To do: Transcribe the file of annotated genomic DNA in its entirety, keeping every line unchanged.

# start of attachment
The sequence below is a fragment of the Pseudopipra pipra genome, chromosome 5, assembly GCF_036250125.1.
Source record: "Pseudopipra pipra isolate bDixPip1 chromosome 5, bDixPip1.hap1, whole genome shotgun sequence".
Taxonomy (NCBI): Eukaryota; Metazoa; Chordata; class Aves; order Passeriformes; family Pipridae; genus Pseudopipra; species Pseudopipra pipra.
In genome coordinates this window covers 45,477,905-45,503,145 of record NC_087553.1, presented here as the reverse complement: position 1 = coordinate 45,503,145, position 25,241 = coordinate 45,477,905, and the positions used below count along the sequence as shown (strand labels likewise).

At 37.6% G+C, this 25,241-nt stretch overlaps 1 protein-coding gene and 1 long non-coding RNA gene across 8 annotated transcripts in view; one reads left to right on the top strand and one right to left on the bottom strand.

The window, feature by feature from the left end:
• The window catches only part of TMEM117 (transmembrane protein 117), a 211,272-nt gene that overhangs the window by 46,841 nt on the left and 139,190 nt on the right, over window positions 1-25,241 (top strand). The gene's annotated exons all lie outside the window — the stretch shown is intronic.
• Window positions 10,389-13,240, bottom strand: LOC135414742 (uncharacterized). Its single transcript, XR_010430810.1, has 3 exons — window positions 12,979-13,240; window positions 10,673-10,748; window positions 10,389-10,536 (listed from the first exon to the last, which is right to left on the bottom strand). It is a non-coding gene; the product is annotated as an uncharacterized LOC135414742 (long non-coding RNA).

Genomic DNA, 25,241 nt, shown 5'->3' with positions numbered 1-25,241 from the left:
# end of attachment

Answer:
The sequence below is a fragment of the Pseudopipra pipra genome, chromosome 5, assembly GCF_036250125.1.
Source record: "Pseudopipra pipra isolate bDixPip1 chromosome 5, bDixPip1.hap1, whole genome shotgun sequence".
Taxonomy (NCBI): Eukaryota; Metazoa; Chordata; class Aves; order Passeriformes; family Pipridae; genus Pseudopipra; species Pseudopipra pipra.
In genome coordinates this window covers 45,477,905-45,503,145 of record NC_087553.1, presented here as the reverse complement: position 1 = coordinate 45,503,145, position 25,241 = coordinate 45,477,905, and the positions used below count along the sequence as shown (strand labels likewise).

At 37.6% G+C, this 25,241-nt stretch overlaps 1 protein-coding gene and 1 long non-coding RNA gene across 8 annotated transcripts in view; one reads left to right on the top strand and one right to left on the bottom strand.

The window, feature by feature from the left end:
• The window catches only part of TMEM117 (transmembrane protein 117), a 211,272-nt gene that overhangs the window by 46,841 nt on the left and 139,190 nt on the right, over window positions 1-25,241 (top strand). The gene's annotated exons all lie outside the window — the stretch shown is intronic.
• Window positions 10,389-13,240, bottom strand: LOC135414742 (uncharacterized). Its single transcript, XR_010430810.1, has 3 exons — window positions 12,979-13,240; window positions 10,673-10,748; window positions 10,389-10,536 (listed from the first exon to the last, which is right to left on the bottom strand). It is a non-coding gene; the product is annotated as an uncharacterized LOC135414742 (long non-coding RNA).

Genomic DNA, 25,241 nt, shown 5'->3' with positions numbered 1-25,241 from the left: